In July 2002, I interviewed for a project manager position in physician and immunologist Alan Houghton’s research lab in New York City at the Sloan-Kettering Institute. He was a professor at Cornell University, department chair, and head of a laboratory with two dozen people whose funding was equivalent to that of a small biotech company.
When I met him, Alan was strapped to a robotic wheelchair whose weight seemed to exert its own gravitational force. His assistant warned me not to try to shake his hand because he couldn’t move it. Alan suffered from amyotrophic lateral sclerosis (ALS) and had been chairbound for 7 years. He seemed vulnerable in that absolutely motionless state, but I was aware of his eyes as they scrutinized me.
In the first 5 minutes of the interview, he had already ascertained what I knew about the job, why I wanted it, and how I intended to fulfill the role. When he finished with the standard questions, Alan swiveled his chair and took me to the lab to meet his group. He disappeared down the hallway of the research institute, navigating the narrow corridors with the skill of a New York City cab driver. Challenged to run behind his chair, I yelled, “Coming!” In the lab, Alan swerved around benches, orange disposal bags, and tall round chairs to introduce me to everyone.
Alan’s chair was the flying carpet that freed him from a declining life in bed. A black sensor the size of an Eppendorf tube sat at the end of a flexible arm in front of Alan’s chin and played the role of a computer mouse. He controlled the chair’s movements by nudging the sensor with his chin to select and activate the desired commands. It was a sort of miracle, I thought, that technology and Alan’s chin worked together to allow him to move independently.
Back in his office, he asked me: “Where do you think you’ll be 10 years from now?”
I was honest: “It’s the first time I’d be a research project manager, so I’ll give you a better answer in a year.”
The next time I saw Alan, it was a few weeks later, on my first day working with him. He welcomed me to his office with a short list of the projects I would manage. I sat on a chair next to his and became a spectator to Alan’s modus operandi. To introduce me to the projects, he gave his computer short orders, like a soft tam-tam of a children’s drum: “Open,” “File,” “Third one down,” “Send.” When he was done, he lulled it with “Go to sleep.” Seeing my eyes still fixed on his computer screen, Alan explained: “Dragon is the voice-recognition program that enables me to work independently on the computer.”
Courtesy of Rodica Stan
Rodica Stan and Alan Houghton
Starting that day and continuing for the next 4 years, Alan, Dragon, and I worked together for at least an hour every day. I looked forward to this trio work. We worked on grant applications and reports, papers, presentations, lectures, letters of recommendation, forms, budgets, and lots of other things. Research funding, students, and ideas moved in and out rapidly. I felt that I’d become the happiest project manager in the world.
“Team Alan” included his personal assistant, his home health aide, his wife and sons, his closest collaborator, and many other people in the lab, the institute, and the hospital, all of whom valued and cared for Alan. His innate dignity, self-reliance, and respect for others never made him an easy patient. It was months after I started to work with Alan that he timidly began to ask me for help: to scratch an itchy eyelid, to straighten a twisted foot, or to pop a candy corn in his mouth.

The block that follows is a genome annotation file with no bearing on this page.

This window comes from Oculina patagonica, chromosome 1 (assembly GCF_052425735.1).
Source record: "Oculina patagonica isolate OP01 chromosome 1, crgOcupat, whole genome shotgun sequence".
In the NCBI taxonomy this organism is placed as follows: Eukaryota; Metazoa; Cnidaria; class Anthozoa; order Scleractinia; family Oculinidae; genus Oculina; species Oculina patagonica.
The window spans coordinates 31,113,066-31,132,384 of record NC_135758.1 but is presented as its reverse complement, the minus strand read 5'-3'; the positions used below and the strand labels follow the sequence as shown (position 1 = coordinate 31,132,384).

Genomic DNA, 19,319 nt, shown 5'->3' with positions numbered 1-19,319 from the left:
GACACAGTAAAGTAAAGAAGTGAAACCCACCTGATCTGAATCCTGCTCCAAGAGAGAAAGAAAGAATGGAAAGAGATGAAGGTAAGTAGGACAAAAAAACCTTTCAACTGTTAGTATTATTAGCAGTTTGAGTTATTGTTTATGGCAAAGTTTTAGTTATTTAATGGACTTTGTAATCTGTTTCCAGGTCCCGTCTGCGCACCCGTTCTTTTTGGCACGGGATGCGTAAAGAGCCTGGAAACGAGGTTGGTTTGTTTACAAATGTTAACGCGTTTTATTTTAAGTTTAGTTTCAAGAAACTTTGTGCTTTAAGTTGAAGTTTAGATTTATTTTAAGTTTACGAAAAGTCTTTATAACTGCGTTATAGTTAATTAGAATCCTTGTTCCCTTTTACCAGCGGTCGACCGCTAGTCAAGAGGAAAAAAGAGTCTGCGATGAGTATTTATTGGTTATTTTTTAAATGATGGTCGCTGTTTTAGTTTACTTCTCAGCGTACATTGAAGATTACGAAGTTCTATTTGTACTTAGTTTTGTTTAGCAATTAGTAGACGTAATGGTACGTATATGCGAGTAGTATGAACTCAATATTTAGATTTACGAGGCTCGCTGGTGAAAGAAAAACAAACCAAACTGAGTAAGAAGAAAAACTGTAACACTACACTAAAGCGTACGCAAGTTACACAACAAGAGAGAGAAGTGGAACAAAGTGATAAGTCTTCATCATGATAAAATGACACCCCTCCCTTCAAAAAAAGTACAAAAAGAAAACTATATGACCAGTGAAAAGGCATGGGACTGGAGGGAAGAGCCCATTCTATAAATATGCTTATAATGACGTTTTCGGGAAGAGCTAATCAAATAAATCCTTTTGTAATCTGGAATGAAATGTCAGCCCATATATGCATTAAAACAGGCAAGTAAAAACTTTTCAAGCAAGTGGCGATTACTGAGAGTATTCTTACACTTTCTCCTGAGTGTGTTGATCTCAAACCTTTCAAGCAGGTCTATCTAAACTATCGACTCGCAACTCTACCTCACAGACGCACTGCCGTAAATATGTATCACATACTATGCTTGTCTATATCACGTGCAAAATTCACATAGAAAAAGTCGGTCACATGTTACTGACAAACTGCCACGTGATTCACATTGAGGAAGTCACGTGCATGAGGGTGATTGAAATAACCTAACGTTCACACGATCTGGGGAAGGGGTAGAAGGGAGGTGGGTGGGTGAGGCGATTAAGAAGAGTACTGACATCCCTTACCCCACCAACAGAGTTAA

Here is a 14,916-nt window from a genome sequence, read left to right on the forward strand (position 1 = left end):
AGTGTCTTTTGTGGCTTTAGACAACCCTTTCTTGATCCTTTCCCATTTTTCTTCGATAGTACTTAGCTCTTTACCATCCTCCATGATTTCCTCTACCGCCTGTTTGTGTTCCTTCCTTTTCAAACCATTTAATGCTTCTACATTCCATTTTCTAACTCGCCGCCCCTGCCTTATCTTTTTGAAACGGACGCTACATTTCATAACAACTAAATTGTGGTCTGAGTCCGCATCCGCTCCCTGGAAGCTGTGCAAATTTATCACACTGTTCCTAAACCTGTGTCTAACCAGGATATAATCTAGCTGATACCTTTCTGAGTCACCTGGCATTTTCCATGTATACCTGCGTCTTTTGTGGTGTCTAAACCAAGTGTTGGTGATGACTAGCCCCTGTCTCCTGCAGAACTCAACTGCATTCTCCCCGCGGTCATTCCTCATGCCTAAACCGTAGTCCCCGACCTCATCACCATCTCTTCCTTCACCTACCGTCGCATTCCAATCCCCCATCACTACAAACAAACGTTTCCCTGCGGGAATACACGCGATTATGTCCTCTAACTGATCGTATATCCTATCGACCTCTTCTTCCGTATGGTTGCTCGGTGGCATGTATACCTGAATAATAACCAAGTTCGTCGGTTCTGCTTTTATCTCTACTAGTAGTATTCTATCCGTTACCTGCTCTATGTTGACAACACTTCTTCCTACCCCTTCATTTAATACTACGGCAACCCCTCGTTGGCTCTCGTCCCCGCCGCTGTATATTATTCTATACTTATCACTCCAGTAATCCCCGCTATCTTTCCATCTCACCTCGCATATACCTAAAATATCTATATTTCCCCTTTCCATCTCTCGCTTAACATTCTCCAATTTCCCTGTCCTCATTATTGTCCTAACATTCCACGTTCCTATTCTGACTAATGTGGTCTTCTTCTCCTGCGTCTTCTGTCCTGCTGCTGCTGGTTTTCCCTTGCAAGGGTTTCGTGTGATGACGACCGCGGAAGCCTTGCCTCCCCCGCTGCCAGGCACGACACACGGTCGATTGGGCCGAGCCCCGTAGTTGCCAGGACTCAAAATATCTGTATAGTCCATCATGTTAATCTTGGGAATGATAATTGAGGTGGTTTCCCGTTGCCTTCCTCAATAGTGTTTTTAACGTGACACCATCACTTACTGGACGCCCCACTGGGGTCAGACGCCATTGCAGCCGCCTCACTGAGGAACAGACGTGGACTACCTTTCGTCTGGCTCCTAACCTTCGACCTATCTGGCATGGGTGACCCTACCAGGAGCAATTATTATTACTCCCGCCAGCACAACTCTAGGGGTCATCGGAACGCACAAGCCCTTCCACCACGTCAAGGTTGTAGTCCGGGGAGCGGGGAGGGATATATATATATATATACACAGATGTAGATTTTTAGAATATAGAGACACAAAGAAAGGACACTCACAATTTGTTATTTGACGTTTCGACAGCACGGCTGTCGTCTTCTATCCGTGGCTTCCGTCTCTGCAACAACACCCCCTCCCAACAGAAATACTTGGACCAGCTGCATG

Alan’s sense of gratitude and humor never ceased to touch me. One morning at 7 a.m., after we had spent the night working on a grant application, Alan asked me: “Would you like to call your husband and tell him you are late?” We burst together into a relieving laughter.
A few years after I started working for Alan, I walked into his office and I found him reading a scientific article about ALS. I asked: “Alan, is there any good news about Lou Gehrig's disease?”
“I call it the Stephen Hawking disease,” he corrected me, and his lips extended effortlessly into a large, hopeful smile. After fighting this illness for more than 10 years, it was obvious that Alan had a survivor’s form.
I left Alan’s group in 2006 because my husband got a job as an independent investigator at a research institute in California. When I said goodbye, I left a kiss on a close friend’s cheek. I took Alan’s resilience for granted and abolished any dark thought that his disease could cause his condition to deteriorate. A year later, I was shattered to hear that he had lost his lung power, voice, and—consequently—his “Dragon’s help.” Alan was out of the lab for a long time. His e-mails became shorter and less frequent.
Eventually, I resettled in Melbourne, Australia, with my husband and daughter. I returned to New York in 2011 for a scientific session and paid a visit to Alan. A long, wrinkled tube bound to his neck fed Alan life-supporting oxygen. One-third of the room next to his bed was filled with instruments more complicated than those in any doctor’s office I had seen.
The first thing Alan said to me was “I missed you!” Clearly, he had forgotten the episode when I spilled Coke on his shirt and tie right before one of his lectures. He could have no clue just how much more I missed him in those intervening 5 years and regretted that his health was declining.
The second thing he said was “I work 2 days a week,” and I knew that what he was saying was, “I’m alive.”
I planted another kiss on Alan’s wet cheek and returned to Melbourne, already planning my next visit to my dynamo boss with Stephen Hawking disease.
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